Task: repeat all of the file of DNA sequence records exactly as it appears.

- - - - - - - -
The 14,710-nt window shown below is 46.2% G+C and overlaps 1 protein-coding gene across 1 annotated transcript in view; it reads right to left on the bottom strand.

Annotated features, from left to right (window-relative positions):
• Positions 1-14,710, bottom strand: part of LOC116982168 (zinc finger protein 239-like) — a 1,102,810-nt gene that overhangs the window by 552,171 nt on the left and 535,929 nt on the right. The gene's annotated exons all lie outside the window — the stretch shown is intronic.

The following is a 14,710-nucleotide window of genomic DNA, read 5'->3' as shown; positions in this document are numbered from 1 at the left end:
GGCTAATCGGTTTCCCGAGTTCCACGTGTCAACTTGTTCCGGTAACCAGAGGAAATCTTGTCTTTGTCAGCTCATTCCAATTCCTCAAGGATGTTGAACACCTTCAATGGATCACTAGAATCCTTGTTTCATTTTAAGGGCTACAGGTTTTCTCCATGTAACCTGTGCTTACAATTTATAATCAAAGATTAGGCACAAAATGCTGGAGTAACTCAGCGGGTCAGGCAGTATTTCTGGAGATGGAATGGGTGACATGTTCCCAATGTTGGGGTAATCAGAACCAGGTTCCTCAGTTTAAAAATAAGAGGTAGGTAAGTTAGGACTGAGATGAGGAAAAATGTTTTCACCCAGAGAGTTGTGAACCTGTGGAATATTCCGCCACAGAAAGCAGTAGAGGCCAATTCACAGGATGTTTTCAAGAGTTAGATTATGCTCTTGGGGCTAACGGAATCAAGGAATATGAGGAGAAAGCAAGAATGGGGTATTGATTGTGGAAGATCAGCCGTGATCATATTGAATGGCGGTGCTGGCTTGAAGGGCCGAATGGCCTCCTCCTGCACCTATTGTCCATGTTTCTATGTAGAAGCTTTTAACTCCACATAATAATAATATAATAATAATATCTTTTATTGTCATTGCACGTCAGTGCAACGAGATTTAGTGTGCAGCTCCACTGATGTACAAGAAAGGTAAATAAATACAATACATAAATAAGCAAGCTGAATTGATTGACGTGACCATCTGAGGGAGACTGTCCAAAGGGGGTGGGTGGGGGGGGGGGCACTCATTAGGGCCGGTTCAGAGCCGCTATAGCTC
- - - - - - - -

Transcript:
The 14,710-nt window shown below is 46.2% G+C and overlaps 1 protein-coding gene across 1 annotated transcript in view; it reads right to left on the bottom strand.

Annotated features, from left to right (window-relative positions):
• Positions 1-14,710, bottom strand: part of LOC116982168 (zinc finger protein 239-like) — a 1,102,810-nt gene that overhangs the window by 552,171 nt on the left and 535,929 nt on the right. The gene's annotated exons all lie outside the window — the stretch shown is intronic.

The following is a 14,710-nucleotide window of genomic DNA, read 5'->3' as shown; positions in this document are numbered from 1 at the left end:
GGCTAATCGGTTTCCCGAGTTCCACGTGTCAACTTGTTCCGGTAACCAGAGGAAATCTTGTCTTTGTCAGCTCATTCCAATTCCTCAAGGATGTTGAACACCTTCAATGGATCACTAGAATCCTTGTTTCATTTTAAGGGCTACAGGTTTTCTCCATGTAACCTGTGCTTACAATTTATAATCAAAGATTAGGCACAAAATGCTGGAGTAACTCAGCGGGTCAGGCAGTATTTCTGGAGATGGAATGGGTGACATGTTCCCAATGTTGGGGTAATCAGAACCAGGTTCCTCAGTTTAAAAATAAGAGGTAGGTAAGTTAGGACTGAGATGAGGAAAAATGTTTTCACCCAGAGAGTTGTGAACCTGTGGAATATTCCGCCACAGAAAGCAGTAGAGGCCAATTCACAGGATGTTTTCAAGAGTTAGATTATGCTCTTGGGGCTAACGGAATCAAGGAATATGAGGAGAAAGCAAGAATGGGGTATTGATTGTGGAAGATCAGCCGTGATCATATTGAATGGCGGTGCTGGCTTGAAGGGCCGAATGGCCTCCTCCTGCACCTATTGTCCATGTTTCTATGTAGAAGCTTTTAACTCCACATAATAATAATATAATAATAATATCTTTTATTGTCATTGCACGTCAGTGCAACGAGATTTAGTGTGCAGCTCCACTGATGTACAAGAAAGGTAAATAAATACAATACATAAATAAGCAAGCTGAATTGATTGACGTGACCATCTGAGGGAGACTGTCCAAAGGGGGTGGGTGGGGGGGGGGGCACTCATTAGGGCCGGTTCAGAGCCGCTATAGCTC